s
s s
Daily News Blog

FacebookTwitterYoutubeRSS

  • Archives

  • Categories

    • Agriculture (268)
    • Announcements (115)
    • Antibacterial (92)
    • Aquaculture (8)
    • Biofuels (5)
    • Biomonitoring (13)
    • Children/Schools (168)
    • Climate Change (19)
    • Environmental Justice (55)
    • Events (52)
    • Farmworkers (61)
    • Golf (9)
    • Health care (9)
    • Holidays (22)
    • Integrated and Organic Pest Management (22)
    • International (198)
    • Invasive Species (16)
    • Label Claims (22)
    • Lawns/Landscapes (118)
    • Litigation (113)
    • Nanotechnology (49)
    • National Politics (136)
    • Pesticide Drift (40)
    • Pesticide Regulation (406)
    • Pets (9)
    • Pollinators (144)
    • Resistance (46)
    • Rodenticide (13)
    • Take Action (77)
    • Uncategorized (7)
    • Wildlife/Endangered Sp. (172)
    • Wood Preservatives (12)

13
Aug

Genetically Engineered Food Labeling Supported Widely in Washington State, Industry Pushes Back

(Beyond Pesticides, August 13, 2013) Despite the defeat of California’s Proposition 37 at the polls last November, it’s evident that advocates of labeling genetically engineered (GE) foods have not let the loss slow them down. In fact, Prop 37 has acted as a rallying point, lifting the issue to national attention and highlighting the GE industry’s vain attempts to quash the national grassroots movement. Recent victories with high-profile supermarkets such as Whole Foods, states including Connecticut and Maine, and the introduction of a federal GE labeling bill in both Houses of Congress set the backdrop for the biggest food fight of the year, Washington State’s Initiative 522 (I-522Yeson522).

Washington State’s I-522 would require manufacturers selling foods containing GE ingredients to disclose their presence conspicuously on the front of a product’s package. The initiative comes at a critical time for the state’s agricultural economy, particularly the apple and salmon industry, which are threatened from GE counterparts currently being considered for deregulation. Aquabounty’s GE Salmon are designed to reach maturity faster than their wild counterparts, and a Canadian company is currently waiting for approval of a GE apple that won’t brown. But the biggest threats still come from multi-billion dollar transnational agrichemical companies and grocery manufacturers. For organizing purposes, most all the detractors of GE labeling can conveniently be viewed through the membership of the umbrella groups, the Grocery Manufacturers Association and the Council for Biotechnology Information (or the umbrella groups’ umbrella group – the “Alliance to Feed the Future.”)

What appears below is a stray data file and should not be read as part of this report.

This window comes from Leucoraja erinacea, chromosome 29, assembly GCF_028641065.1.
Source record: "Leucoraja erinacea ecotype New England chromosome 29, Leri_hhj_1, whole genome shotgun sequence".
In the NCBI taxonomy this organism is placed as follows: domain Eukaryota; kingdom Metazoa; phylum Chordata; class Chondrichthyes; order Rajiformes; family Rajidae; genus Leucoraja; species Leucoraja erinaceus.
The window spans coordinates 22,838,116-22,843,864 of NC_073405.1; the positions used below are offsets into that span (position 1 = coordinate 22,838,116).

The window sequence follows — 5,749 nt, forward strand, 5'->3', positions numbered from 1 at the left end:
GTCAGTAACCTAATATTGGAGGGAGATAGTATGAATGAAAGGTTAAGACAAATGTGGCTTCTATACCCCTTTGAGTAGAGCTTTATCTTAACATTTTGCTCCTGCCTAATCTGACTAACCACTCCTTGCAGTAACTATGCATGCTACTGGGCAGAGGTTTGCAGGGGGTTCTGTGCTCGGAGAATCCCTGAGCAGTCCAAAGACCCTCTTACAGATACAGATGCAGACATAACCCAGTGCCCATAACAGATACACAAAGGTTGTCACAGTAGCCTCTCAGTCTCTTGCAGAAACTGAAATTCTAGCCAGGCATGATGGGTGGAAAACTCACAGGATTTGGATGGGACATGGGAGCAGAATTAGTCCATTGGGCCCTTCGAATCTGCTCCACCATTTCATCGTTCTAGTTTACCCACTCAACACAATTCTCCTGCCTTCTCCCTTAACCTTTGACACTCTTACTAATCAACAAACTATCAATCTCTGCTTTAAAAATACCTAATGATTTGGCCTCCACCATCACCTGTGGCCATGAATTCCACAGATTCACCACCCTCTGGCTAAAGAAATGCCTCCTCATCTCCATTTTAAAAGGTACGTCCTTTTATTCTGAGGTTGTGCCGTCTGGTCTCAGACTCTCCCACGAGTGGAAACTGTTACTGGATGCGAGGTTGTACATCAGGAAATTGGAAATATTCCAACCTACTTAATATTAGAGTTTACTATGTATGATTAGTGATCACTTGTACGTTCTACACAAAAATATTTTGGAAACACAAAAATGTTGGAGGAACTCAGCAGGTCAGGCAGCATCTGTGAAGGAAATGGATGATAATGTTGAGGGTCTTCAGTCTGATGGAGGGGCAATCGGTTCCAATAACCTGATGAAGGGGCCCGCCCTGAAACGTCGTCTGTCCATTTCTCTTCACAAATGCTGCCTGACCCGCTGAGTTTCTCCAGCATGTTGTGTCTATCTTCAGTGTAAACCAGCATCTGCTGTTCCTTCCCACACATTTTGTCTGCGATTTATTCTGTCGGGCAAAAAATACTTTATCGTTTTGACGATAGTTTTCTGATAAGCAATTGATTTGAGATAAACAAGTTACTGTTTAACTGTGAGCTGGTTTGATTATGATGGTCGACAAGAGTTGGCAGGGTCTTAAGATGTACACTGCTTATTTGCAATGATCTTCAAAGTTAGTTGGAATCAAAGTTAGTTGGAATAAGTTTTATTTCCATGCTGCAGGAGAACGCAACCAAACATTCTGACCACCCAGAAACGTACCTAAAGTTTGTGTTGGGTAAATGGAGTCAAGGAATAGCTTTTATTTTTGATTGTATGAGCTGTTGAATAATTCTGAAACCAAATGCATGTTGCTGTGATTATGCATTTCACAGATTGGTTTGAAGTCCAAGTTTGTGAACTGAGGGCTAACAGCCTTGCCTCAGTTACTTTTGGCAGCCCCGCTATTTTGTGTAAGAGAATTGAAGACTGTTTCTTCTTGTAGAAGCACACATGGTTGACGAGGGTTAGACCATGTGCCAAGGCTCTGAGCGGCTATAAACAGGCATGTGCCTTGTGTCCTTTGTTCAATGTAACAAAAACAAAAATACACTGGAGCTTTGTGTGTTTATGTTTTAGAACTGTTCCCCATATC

Similar to California’s Prop 37, I-522 is up for a public vote at election time this November, and supporters are readying themselves for another expensive fight. Last year Prop 37 supporters were outspent nearly 6:1, with opponents pouring in nearly $46 million through deceptive ad campaigns nitpicking small sections of the bill as a be-all-end-all for the Proposition. At this time last year, Beyond Pesticides reported on the big push pesticide corporations were making to block the passage of Prop 37 – at that time they had only spent $750,000; but, as we saw this was only the tip of the iceberg. A similar situation may be panning out now. As of this week the Yes on I-522 Campaign has raised nearly $2.5 million, beating out the $951,000 raised by opponents.  Supporters will likely be outspent sooner rather than later, but that doesn’t mean I-522 will go the way of Prop 37. California’s fight made sure that voters in Washington State and across the country are more aware of the GE labeling issue than they were last year.  State-level polls currently show strong support for I-522, 66% in support to only 22% opposed; and 48% “strongly supported” the measure.

Washington State consumers aren’t buying the opposition’s attack strategy, as the firm that conducted the recent polling noted, “Support for labeling withstands a barrage of opposition attacks. After voters hear one message in favor of labeling and six messages against it, support for I-522 holds at 64 percent, while opposition only increases to 29 percent.”